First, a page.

Now comes the Obama health care overhaul, known as the ACA, the Affordable Care Act, a law under full assault by the modern conservative movement. Some, like Georgetown Law Center professor Randy Barnett, the architect of the challenge, say openly that they believe many of the New Deal cases were wrongly decided.
“They are well settled precedents and are not likely to be revisited in my lifetime,” Barnett says. “But I do think that, according to the original meaning of the Constitution, they were wrongly decided.”
Barnett is similarly skeptical of some conservatives’ insistence that judges defer to popularly-elected legislatures. “I don’t think the court should simply defer to what Congress wants, especially when the issue is the scope of Congress’ own power,” Barnett says.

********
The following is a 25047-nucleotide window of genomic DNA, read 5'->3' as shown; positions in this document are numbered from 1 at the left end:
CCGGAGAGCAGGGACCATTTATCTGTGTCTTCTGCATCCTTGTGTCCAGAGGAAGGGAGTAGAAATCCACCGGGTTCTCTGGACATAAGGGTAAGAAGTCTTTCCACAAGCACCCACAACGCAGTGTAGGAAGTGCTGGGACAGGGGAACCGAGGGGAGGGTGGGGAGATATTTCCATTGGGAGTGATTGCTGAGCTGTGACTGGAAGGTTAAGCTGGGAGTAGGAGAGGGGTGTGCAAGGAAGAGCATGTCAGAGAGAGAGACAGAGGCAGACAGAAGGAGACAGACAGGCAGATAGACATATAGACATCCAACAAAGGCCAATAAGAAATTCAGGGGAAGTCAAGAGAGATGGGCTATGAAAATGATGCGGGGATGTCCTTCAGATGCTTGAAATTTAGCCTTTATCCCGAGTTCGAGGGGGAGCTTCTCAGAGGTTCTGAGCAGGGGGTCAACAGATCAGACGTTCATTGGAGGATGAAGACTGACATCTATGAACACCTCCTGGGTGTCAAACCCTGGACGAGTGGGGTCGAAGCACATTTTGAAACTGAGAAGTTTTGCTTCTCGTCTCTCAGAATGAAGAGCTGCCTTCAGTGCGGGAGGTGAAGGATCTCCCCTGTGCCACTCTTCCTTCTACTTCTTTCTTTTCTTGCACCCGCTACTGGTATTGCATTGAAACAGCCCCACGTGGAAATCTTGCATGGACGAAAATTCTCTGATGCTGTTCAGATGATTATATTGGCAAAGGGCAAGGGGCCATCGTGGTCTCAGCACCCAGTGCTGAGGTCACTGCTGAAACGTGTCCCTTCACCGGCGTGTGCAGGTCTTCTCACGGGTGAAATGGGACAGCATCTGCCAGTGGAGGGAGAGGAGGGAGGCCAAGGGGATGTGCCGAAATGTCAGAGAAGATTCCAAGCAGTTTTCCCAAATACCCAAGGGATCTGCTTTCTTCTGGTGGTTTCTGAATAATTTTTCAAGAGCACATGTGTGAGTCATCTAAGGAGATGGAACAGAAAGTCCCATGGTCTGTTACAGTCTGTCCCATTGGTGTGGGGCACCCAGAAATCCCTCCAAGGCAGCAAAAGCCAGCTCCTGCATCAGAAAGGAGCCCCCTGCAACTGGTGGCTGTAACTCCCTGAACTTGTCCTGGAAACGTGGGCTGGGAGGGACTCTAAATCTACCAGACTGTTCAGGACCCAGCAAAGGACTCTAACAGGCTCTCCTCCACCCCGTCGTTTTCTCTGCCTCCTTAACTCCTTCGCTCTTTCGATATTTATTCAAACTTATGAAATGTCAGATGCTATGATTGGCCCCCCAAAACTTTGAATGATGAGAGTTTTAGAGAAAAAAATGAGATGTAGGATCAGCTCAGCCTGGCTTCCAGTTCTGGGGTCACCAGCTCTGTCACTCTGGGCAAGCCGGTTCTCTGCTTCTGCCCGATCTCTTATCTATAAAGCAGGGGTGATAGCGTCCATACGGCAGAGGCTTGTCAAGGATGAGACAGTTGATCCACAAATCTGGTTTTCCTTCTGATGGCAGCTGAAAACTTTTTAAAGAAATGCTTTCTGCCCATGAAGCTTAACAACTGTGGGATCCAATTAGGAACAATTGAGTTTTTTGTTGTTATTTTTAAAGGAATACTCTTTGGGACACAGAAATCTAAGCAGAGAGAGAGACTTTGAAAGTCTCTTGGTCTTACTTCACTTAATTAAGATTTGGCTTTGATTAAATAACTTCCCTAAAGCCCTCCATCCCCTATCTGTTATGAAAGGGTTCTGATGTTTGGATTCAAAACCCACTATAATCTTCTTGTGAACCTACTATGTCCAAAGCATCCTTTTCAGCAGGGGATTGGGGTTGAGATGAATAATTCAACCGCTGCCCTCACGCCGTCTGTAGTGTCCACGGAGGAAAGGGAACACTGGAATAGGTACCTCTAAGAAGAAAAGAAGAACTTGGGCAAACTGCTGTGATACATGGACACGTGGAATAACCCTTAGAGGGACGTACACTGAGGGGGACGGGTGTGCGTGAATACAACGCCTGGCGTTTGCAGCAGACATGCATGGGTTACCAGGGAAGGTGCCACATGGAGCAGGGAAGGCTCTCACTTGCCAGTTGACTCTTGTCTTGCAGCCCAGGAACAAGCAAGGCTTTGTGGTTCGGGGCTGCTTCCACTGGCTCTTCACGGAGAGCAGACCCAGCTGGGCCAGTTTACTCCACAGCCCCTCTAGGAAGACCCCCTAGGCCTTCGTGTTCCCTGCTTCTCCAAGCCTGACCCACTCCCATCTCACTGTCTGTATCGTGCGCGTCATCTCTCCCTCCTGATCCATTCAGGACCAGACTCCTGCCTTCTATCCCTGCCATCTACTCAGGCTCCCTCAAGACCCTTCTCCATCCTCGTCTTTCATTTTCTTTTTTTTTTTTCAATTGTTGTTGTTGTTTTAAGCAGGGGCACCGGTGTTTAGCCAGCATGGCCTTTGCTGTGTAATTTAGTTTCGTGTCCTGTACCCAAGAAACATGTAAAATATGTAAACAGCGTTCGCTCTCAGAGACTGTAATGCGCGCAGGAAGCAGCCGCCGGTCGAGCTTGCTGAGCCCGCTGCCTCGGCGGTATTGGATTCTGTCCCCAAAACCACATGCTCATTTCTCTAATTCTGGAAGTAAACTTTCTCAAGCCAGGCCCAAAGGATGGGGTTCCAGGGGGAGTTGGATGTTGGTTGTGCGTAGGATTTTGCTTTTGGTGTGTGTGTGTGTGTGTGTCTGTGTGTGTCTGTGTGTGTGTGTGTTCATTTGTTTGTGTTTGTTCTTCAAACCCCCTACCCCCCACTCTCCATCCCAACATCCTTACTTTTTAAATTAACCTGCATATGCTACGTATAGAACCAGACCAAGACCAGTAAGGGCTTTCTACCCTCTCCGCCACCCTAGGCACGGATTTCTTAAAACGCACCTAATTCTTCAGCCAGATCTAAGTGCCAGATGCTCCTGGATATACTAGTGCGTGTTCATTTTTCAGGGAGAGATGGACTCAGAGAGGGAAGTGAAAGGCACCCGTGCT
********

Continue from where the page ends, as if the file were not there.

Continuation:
Barnett argues that the health care law can be struck down without undoing 75 years of judicial precedent. “Nothing about existing Supreme Court doctrine needs to change for us to prevail in this case,” he insists.
But his critics, including George Washington University law professor Jeff Rosen, contend that Barnett’s claim is disingenuous, and that the real goal here is to achieve what has not been achievable even by conservative Republican presidents and Congresses: rolling back major economic regulation.
“Let’s not pretend that this is just a modest case of applying existing precedents,” Rosen says. “The question is: Are you going to reverse decades of judicial deference in economic matters?”
Nina is pretty fair here.